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Everybody uses them at some point. If you’ve bought a car, persuaded a child to tidy their room, secured a pay rise, escaped washing up after dinner, won a vote, or sold a company, you’re already experienced in negotiation. So have you ever wondered how much more you and your team could achieve by building more effective negotiation skills?
Contrary to popular belief, negotiation is not a mysterious and magical art form practiced exclusively in conference rooms. It’s a soft skill that all employees can learn, and has at its heart a simple eight-step process.
Developing your negotiation skills not only gives you the tools to analyze high profile deals, it also prepares you to succeed in any situation involving people. This makes negotiation a highly transferable soft skill – critical not only at the top, but at every level of your business.
Our negotiation tips cover the classic eight-step process from preparation through to the ‘in-room’ experience; then go beyond to cover the all-important follow-up.
1. Preparation – know who you’re dealing with
Most negotiations that fail, and there many high profile examples to choose from, do so in part because one side doesn’t understand the other.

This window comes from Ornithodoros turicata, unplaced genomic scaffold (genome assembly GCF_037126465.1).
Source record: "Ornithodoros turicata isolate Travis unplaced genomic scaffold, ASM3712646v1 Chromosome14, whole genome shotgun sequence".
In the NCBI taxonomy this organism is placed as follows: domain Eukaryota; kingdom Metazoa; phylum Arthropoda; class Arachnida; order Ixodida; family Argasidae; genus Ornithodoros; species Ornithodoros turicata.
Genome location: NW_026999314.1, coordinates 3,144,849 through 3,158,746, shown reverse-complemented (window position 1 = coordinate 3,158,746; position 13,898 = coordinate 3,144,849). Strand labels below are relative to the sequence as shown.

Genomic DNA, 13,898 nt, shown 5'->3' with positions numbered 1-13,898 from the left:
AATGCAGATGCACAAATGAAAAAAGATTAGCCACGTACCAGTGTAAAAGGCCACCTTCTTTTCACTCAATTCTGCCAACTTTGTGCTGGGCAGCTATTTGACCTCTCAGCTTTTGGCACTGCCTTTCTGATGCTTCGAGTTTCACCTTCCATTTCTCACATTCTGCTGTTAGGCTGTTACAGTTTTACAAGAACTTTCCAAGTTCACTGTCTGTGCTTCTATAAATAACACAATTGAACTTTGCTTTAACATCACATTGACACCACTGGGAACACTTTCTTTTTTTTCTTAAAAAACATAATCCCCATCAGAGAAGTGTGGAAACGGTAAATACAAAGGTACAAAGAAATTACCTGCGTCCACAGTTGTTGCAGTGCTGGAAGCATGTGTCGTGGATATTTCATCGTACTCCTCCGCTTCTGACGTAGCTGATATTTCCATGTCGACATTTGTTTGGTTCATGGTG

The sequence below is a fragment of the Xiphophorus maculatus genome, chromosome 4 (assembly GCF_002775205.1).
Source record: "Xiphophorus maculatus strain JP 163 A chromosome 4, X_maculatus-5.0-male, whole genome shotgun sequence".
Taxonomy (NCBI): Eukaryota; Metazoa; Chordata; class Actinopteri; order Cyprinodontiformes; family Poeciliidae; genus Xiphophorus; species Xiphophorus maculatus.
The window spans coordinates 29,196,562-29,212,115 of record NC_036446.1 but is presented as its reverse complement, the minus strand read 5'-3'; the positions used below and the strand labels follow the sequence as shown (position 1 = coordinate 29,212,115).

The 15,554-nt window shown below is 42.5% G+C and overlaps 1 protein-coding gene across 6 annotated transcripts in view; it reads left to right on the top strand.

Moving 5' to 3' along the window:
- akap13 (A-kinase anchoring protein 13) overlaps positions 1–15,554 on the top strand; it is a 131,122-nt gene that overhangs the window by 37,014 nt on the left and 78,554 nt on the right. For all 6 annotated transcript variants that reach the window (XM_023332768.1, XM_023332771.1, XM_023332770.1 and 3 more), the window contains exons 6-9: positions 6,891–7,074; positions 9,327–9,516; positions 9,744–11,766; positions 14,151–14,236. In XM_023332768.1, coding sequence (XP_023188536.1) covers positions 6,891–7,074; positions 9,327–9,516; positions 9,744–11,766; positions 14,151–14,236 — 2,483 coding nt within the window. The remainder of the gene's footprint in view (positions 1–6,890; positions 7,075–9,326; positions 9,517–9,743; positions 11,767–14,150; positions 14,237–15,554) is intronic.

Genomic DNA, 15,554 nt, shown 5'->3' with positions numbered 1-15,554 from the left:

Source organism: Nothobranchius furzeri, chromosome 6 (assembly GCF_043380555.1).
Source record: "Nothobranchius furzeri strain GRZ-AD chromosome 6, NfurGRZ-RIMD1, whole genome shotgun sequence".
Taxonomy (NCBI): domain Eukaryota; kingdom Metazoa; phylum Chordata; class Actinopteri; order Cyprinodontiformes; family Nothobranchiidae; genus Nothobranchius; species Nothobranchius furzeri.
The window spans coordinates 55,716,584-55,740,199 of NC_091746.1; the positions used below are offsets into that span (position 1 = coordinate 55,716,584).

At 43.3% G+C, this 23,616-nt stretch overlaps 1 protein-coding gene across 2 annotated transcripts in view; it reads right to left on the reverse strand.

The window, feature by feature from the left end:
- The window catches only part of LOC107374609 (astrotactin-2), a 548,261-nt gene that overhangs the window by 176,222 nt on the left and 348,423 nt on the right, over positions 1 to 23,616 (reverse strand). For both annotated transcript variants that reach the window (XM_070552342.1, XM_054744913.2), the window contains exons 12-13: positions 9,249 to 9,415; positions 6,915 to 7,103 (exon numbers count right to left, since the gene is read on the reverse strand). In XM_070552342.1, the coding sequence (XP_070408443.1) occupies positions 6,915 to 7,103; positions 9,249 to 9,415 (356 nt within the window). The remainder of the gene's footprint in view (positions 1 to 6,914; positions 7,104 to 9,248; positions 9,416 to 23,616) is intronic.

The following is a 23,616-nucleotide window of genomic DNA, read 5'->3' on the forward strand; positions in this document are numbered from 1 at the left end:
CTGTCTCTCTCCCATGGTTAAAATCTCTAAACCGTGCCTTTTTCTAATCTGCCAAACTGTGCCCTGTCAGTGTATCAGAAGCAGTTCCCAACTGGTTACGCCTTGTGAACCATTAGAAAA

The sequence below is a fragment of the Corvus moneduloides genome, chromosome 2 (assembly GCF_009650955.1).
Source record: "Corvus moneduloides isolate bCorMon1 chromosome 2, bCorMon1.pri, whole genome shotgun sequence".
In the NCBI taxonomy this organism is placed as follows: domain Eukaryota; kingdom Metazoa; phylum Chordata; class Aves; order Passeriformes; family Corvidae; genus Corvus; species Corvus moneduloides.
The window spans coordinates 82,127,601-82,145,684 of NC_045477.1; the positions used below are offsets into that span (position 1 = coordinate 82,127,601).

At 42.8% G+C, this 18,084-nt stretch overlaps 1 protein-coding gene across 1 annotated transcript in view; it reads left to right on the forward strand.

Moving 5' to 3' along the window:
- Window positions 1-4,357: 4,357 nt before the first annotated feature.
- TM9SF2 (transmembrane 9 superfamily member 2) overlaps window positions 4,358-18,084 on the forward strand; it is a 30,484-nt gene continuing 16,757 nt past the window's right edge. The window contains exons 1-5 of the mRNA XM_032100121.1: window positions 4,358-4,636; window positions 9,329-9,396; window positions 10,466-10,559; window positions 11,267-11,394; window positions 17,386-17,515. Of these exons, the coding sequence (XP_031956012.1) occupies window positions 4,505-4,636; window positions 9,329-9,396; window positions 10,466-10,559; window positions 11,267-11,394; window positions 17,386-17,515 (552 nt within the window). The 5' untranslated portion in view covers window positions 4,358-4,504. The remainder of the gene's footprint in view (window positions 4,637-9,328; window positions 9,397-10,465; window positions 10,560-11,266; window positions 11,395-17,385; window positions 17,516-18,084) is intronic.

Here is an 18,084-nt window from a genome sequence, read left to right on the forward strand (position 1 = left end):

Knowing a little about the other person’s character, attitudes, track record, and communication style will be of great benefit.
You should also examine their cultural background which can, if different to your own, mean that the way they use language and build rapport is very different to your own approach.
2. Predict their needs
You need to do your research and ask insightful questions from the outset.
- What are their motives?
- What do they want?
- What are their priorities?
- What do you have at our disposal that is of value to them?
A common mistake is people’s tendency to assume that the other party is just like us; they have the same wants, fears and motivations as we do. It’s almost never the case.
If you understand where they’re coming from, you can better predict both what they want, and how they might react to your offer.
3. In the room – connect
We can often get caught up on the ‘things’ that we will get when we make a deal, but this can be a mistake. Negotiations, like the most effective communication, are really about people.
How you connect and build rapport with the other side can massively influence the outcome.
To truly achieve that all important ‘win-win’ outcome, start by working with the person across the table, not against them.
4. Be positive
A positive attitude can also become a self-fulfilling prophecy. If you go in expecting that you’re going to make a deal that satisfies the interests of both parties, you’re much more likely to have that outcome.
Your goal should always be to create a mutually beneficial arrangement. To get there, you need to connect with the other party on a human level and preferably face to face so that you can both read each other.
5. Mind your language
Your language, both verbal and nonverbal, really matters. Using words like “long-term” and “common ground” can convey a sense of common interest and lasting value.